If anyone else did it, there might be more of an uproar, but when a reverend does it, you might think twice.
Rev. Geraint ap Iorwerth of Wales, at a celebration of the 400th anniversary of the King James Bible, revealed artwork in which he had cut out the “nasty parts” of the Bible and put them on a giant Wall of Shame:
“I find it highly offensive that people would think I have given my life to serving that type of God and that I would regard the words of the King James Bible as sacred truth.
“I cut out all the nasty bits of that Bible, the language of which is being celebrated all over the place this year, because I don’t think you can separate that language from the God it is representing.
“I was gobsmacked no programmes or articles are representing the cruelty, revenge and hatred of this version of God.”
He’s like a modern-day Thomas Jefferson…
Turns out there were nasty parts that didn’t fit on his wall. So what did he do with this scraps? Something even more blasphemous:
… he burnt the pages, which were the remaining scraps of those he cut up to make the display, as a “symbol of all the suffering in the world”.
“The point being that some people are more concerned about destroying a few bits of pages than about those who have died after suffering.”
He has a point. If you’re more concerned about a few burnt Bible pages than you are about the substance written on them, your priorities are in the wrong order.
It’s nice to see someone within the church acknowledge what Richard Dawkins wrote in The God Delusion:
The God of the Old Testament is arguably the most unpleasant character in all fiction: jealous and proud of it; a petty, unjust, unforgiving control-freak; a vindictive, bloodthirsty ethnic cleanser; a misogynistic, homophobic, racist, infanticidal, genocidal, filicidal, pestilential, megalomaniacal, sadomasochistic, capriciously malevolent bully.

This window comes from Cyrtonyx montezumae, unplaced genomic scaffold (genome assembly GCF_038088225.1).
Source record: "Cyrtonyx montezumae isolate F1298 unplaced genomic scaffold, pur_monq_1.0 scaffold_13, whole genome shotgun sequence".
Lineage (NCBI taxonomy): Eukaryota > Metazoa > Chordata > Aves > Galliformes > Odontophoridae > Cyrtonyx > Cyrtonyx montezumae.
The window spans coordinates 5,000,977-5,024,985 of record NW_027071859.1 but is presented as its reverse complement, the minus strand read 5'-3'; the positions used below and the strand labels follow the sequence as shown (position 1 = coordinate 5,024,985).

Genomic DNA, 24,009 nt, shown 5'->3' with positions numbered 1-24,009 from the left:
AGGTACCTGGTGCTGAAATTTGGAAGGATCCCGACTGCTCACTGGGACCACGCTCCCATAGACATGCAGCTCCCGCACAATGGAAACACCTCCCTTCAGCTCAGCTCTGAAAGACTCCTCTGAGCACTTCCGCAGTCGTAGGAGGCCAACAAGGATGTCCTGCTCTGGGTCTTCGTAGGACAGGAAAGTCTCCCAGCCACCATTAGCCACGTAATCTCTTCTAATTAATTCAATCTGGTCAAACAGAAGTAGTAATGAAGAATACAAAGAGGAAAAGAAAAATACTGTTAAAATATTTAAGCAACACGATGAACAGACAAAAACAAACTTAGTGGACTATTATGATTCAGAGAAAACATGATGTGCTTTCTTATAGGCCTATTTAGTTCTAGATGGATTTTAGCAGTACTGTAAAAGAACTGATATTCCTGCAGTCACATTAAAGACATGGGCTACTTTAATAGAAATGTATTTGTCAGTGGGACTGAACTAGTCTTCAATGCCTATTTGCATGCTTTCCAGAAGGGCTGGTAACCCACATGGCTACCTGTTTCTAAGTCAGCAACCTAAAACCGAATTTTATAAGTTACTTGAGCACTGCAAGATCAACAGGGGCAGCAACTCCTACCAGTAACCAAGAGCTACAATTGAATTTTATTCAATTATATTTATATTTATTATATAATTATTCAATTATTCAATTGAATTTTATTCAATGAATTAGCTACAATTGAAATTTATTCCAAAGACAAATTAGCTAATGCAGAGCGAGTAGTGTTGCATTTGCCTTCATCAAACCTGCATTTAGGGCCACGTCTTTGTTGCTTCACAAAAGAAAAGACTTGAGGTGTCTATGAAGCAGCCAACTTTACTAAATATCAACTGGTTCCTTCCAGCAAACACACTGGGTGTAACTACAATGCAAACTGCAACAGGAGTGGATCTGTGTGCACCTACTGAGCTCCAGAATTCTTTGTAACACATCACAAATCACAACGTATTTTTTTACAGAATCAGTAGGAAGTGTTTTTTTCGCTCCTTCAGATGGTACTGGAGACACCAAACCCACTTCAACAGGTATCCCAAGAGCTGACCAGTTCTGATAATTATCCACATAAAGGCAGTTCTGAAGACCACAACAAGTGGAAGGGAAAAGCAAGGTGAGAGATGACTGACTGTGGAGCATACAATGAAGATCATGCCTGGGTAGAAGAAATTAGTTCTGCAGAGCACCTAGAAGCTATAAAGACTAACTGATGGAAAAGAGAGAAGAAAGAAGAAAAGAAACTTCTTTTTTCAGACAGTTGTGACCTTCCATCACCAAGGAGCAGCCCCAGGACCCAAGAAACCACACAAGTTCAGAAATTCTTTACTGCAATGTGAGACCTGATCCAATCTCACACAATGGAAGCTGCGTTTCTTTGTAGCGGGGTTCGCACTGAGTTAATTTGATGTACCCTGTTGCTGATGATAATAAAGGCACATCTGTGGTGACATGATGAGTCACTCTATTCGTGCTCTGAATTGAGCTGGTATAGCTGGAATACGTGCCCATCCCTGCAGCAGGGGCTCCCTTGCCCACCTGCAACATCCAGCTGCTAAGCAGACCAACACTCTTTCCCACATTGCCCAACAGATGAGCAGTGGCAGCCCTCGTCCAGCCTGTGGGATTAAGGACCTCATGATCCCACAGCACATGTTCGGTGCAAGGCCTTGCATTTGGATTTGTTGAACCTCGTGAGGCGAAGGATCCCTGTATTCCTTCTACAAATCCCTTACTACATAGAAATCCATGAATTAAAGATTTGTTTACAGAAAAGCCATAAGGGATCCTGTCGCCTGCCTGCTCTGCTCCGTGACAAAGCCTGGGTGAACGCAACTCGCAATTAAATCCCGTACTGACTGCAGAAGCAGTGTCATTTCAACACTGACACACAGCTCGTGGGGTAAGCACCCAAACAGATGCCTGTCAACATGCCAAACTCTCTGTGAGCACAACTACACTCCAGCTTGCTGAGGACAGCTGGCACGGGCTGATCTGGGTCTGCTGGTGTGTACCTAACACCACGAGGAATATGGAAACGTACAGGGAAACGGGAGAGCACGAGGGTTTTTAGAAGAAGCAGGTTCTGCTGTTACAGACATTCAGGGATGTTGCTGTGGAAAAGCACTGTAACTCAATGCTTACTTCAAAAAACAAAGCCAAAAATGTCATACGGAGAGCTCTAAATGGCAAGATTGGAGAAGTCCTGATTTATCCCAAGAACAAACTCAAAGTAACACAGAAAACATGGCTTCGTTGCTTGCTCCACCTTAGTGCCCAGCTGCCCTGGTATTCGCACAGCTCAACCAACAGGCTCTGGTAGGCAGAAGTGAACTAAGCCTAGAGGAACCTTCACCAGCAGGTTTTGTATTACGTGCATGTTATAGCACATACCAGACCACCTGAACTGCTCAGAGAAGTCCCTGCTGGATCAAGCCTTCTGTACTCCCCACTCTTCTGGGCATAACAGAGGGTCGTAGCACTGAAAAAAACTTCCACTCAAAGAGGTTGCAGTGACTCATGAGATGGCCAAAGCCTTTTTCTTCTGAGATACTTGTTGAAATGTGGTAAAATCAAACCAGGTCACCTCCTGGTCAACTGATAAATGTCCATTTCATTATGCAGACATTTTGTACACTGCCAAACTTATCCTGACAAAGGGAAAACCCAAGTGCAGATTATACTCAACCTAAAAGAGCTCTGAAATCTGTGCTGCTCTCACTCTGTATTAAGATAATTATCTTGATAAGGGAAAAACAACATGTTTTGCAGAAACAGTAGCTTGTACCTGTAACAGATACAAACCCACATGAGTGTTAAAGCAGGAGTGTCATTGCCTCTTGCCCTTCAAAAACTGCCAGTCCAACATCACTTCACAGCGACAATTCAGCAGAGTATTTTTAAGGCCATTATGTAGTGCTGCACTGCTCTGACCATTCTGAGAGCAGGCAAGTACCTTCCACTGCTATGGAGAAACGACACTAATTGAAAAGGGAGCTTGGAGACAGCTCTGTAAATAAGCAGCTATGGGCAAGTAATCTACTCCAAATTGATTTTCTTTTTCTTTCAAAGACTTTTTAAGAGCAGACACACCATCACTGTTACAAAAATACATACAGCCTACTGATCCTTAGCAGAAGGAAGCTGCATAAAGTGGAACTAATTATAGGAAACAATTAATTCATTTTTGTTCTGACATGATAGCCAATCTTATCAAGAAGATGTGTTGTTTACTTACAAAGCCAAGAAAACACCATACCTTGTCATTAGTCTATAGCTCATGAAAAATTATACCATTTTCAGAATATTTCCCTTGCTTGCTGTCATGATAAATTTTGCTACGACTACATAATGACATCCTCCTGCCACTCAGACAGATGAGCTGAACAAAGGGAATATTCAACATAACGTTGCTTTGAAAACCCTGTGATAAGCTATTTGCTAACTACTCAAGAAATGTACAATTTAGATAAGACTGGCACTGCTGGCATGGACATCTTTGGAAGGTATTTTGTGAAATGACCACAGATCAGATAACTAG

So after Iorwerth removed all the bad parts, what was left over? He says there were some positive, healing, and reconciling words. Just enough to fill just three “teardrops”… like this one:
Hardly a vote of confidence for the faith…
You could rightfully argue that Iorwerth has no business cherrypicking little bits and pieces of the Bible to get to the core of the God he chooses to believes in, the one full of “pure compassion and unconditional love” — it’s all or nothing, right?
While many members of the church seem perfectly fine with what he did, at least one of Iorwerth’s colleagues agrees:
The Bishop of Bangor, Andy John, said destroying the Bible, or passages from it, would cause offence to many.
“There are parts of the Bible that we struggle to understand today because culturally our life is so far removed from that period in which the Bible was written.
“However, it is not given to us to pick and choose — sometimes the most challenging parts are those which we need to wrestle with most of all.”
When you take it all in, I don’t know why anyone would choose to worship a god like that, responsible for so much death and destruction. Anyone who claims to be a Bible-believing Christian owes it to everyone else to defend that awful god.
(Thanks to Ian for the link)